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CROI 2015: Retrovirus Conference Starts Monday in Seattle

The 2015 Conference on Retroviruses and Opportunistic Infections (CROI) takes place next week, February 23-26, at the Washington State Convention Center in Seattle. CROI focuses on HIV treatment, prevention, and basic science. For the past several years it has also included substantial hepatitis C content, and this year will feature presentations on Ebola virus. HIVandHepatitis.com will be on site in Seattle all week bringing you news coverage and Twitter updates (@HIVandHepatitis).

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Progress and Problems in the Search for a Cure for HIV

Leading experts discussed the latest developments in the search for an HIV cure at a January 13 Center for AIDS Research symposium in San Francisco, following a year of disappointing setbacks in the field. Researchers are increasingly focusing on a "functional cure" -- or remission -- that would allow people with HIV to remain off antiretroviral therapy (ART) for prolonged periods, as the hopes for true viral eradication have dimmed.

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Black People with HIV Have Less Linkage to Care, Higher Rate of Death

Coinciding with National Black HIV/AIDS Awareness Day last week, a pair of reports in the February 6 Morbidity and Mortality Weekly Report look at health disparities among African-Americans living with HIV. One study found that while the mortality rate among black people with HIV is falling, it is still 13% higher that that of whites. The second found that only about half of black people diagnosed with HIV were not linked to care. 

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New Clues about Viral Rebound in Mississippi Child Thought Cured of HIV

Clinicians involved in the care of a child many once hoped was cured of HIV have published details about the case in the February 15 New England Journal of Medicine. The authors found that the virus that eventually returned after the girl had been off antiretroviral therapy for more than 2 years was identical to her mother's viral strain.

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Atazanavir Associated with Less HIV Treatment Failure, Illness, and Death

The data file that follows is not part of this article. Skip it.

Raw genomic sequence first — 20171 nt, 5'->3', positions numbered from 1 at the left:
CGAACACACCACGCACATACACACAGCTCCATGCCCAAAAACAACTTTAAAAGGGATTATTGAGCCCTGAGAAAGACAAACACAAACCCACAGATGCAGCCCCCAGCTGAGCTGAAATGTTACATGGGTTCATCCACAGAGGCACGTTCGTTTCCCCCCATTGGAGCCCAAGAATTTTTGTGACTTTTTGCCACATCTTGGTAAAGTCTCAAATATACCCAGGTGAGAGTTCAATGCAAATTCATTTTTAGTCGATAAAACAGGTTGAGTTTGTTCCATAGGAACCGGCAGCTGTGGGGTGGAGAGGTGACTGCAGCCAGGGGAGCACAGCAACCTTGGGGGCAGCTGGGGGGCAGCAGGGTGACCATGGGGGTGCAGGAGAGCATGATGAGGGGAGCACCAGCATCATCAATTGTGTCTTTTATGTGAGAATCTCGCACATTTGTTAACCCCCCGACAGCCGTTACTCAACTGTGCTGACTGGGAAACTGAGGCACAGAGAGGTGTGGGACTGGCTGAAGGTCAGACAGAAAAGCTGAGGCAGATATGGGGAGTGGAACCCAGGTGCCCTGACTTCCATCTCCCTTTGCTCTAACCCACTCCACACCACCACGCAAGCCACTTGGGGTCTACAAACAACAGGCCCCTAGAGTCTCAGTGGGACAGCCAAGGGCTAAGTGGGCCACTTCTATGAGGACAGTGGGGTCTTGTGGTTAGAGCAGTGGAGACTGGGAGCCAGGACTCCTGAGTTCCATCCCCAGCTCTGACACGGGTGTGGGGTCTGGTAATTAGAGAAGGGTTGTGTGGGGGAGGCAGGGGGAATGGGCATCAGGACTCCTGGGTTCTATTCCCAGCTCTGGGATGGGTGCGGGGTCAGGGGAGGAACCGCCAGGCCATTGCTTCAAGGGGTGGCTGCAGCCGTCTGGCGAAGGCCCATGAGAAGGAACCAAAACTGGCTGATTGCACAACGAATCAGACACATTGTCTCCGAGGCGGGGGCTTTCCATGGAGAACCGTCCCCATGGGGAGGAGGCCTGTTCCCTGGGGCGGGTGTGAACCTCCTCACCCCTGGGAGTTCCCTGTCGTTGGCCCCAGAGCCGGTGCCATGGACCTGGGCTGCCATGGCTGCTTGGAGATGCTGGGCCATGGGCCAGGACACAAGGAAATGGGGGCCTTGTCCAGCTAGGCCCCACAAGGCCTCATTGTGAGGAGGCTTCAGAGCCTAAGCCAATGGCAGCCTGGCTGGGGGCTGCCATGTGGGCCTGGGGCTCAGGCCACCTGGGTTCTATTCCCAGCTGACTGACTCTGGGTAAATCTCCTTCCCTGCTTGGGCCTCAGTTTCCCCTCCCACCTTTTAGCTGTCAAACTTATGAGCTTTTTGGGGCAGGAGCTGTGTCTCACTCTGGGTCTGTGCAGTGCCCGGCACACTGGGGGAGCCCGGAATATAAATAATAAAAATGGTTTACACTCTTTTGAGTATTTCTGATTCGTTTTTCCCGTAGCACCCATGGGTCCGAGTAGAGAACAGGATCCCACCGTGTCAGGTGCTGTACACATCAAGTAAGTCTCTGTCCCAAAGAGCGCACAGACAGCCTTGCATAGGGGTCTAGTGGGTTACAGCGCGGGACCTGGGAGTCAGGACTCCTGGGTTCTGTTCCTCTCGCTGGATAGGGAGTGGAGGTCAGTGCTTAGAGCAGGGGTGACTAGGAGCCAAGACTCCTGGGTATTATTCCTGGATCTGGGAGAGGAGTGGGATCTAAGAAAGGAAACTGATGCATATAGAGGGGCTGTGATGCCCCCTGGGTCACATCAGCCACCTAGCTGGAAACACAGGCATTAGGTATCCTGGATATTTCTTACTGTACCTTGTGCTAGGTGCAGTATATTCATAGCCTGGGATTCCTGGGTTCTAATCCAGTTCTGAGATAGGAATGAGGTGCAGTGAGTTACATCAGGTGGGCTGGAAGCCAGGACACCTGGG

People with HIV who used antiretroviral regimens containing the ritonavir-boosted protease inhibitor atazanavir (Reyataz) had better outcomes than those taking lopinavir/ritonavir (Kaletra), including lower likelihood of AIDS-defining illnesses or death, less virological failure, and larger CD4 T-cell increases, according to a study published in the January 6 edition of Clinical Infectious Diseases.

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Novel Entry Inhibitor May Provide Vaccine-like Protection Against HIV

A potential new therapy using a molecule that mimics both the CD4 receptor and the CCR5 co-receptor can stop an HIV-like virus from entering host cells, researchers reported in the February 18 online edition of Nature. Monkeys given gene therapy to produce the eCD4-Ig protein did not become infected after repeated virus exposures, suggesting it may be an effective HIV vaccine alternative as well as a long-acting therapy.

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FDA Approves 2 New Boosted Protease Inhibitor Coformulations for HIV

The U.S. Food and Drug Administration (FDA) this week approved 2 new fixed-dose coformulations of HIV protease inhibitors with a cobicistat booster. Bristol-Myers Squibb's Evotaz contains atazanavir (sold separately as Reyataz) plus cobicistat, while Janssen Therapeutics' Prezcobix contains darunavir (sold separately as Prezista) plus cobicistat.

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